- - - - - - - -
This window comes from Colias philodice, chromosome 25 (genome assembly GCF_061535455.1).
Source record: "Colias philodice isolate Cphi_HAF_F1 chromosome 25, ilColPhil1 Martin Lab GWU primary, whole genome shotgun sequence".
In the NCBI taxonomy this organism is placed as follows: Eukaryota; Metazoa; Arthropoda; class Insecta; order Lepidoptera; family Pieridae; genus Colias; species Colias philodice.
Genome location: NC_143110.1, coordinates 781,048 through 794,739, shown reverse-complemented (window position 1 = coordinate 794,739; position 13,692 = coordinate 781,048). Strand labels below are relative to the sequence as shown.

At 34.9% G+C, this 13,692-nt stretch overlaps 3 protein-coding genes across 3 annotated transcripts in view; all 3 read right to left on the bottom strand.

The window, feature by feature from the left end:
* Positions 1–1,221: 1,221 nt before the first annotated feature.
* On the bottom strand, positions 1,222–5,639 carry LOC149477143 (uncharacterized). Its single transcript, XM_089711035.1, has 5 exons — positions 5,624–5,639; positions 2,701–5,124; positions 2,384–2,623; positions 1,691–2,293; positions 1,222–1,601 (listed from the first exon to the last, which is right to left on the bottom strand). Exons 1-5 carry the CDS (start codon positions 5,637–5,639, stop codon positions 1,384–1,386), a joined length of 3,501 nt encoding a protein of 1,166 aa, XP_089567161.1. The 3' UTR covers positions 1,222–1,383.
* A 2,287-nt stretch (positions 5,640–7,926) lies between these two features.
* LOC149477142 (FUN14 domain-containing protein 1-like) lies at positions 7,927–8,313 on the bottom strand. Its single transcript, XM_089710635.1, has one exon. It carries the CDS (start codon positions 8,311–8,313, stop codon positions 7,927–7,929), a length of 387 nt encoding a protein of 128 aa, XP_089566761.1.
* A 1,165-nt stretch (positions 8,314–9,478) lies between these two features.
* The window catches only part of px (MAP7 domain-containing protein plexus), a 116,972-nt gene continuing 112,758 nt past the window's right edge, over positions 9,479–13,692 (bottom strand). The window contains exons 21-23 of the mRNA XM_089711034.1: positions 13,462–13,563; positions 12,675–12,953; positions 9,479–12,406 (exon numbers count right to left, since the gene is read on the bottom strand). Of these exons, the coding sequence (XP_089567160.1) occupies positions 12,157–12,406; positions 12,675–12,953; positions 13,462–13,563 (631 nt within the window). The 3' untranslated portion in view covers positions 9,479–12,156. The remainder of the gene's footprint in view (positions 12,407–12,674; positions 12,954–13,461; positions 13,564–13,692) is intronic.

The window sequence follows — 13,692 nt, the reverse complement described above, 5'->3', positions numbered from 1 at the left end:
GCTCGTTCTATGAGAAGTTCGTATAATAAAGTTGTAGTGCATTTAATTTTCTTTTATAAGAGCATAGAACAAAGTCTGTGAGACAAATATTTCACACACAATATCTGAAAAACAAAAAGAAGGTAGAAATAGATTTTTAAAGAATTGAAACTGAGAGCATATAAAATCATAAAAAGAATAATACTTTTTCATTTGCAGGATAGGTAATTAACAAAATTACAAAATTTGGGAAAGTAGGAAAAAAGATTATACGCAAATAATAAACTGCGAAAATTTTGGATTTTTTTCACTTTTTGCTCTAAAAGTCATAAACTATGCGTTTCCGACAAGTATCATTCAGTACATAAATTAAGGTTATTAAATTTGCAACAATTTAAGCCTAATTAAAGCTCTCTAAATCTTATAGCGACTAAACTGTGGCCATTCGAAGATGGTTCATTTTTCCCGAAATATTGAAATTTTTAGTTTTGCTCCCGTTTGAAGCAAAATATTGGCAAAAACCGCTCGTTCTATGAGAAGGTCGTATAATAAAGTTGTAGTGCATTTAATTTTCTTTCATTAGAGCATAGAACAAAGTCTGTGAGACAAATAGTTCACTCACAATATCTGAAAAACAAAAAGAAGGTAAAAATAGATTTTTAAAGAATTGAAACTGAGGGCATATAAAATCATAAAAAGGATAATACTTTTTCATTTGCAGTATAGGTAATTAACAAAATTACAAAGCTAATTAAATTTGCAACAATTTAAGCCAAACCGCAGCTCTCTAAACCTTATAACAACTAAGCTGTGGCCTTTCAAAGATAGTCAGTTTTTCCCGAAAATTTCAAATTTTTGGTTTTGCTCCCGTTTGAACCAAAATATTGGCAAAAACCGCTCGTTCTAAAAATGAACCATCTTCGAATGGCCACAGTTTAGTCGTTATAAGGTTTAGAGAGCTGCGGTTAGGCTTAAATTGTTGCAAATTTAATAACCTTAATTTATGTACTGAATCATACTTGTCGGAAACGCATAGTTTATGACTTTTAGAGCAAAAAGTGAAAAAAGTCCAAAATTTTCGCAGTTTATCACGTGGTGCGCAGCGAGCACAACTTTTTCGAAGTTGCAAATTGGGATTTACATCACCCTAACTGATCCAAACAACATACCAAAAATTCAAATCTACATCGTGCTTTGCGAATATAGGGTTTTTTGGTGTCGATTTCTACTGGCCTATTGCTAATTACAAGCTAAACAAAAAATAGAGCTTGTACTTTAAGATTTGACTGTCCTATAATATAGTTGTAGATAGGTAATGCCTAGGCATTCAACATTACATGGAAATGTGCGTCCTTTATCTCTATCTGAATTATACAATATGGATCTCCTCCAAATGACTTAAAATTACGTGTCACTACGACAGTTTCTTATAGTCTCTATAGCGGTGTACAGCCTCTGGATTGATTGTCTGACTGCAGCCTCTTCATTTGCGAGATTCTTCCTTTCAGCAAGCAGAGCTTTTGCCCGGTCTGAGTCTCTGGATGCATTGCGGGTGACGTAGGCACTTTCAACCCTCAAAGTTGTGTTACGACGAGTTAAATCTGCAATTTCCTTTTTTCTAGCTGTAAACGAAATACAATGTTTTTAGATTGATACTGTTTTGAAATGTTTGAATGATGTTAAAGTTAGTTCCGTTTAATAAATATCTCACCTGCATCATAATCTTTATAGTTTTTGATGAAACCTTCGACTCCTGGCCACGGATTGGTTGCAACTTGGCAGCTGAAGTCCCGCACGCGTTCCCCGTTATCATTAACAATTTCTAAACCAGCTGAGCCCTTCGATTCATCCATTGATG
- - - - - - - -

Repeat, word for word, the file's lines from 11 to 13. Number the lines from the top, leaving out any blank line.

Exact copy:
* A 1,165-nt stretch (positions 8,314–9,478) lies between these two features.
* The window catches only part of px (MAP7 domain-containing protein plexus), a 116,972-nt gene continuing 112,758 nt past the window's right edge, over positions 9,479–13,692 (bottom strand). The window contains exons 21-23 of the mRNA XM_089711034.1: positions 13,462–13,563; positions 12,675–12,953; positions 9,479–12,406 (exon numbers count right to left, since the gene is read on the bottom strand). Of these exons, the coding sequence (XP_089567160.1) occupies positions 12,157–12,406; positions 12,675–12,953; positions 13,462–13,563 (631 nt within the window). The 3' untranslated portion in view covers positions 9,479–12,156. The remainder of the gene's footprint in view (positions 12,407–12,674; positions 12,954–13,461; positions 13,564–13,692) is intronic.

The window sequence follows — 13,692 nt, the reverse complement described above, 5'->3', positions numbered from 1 at the left end: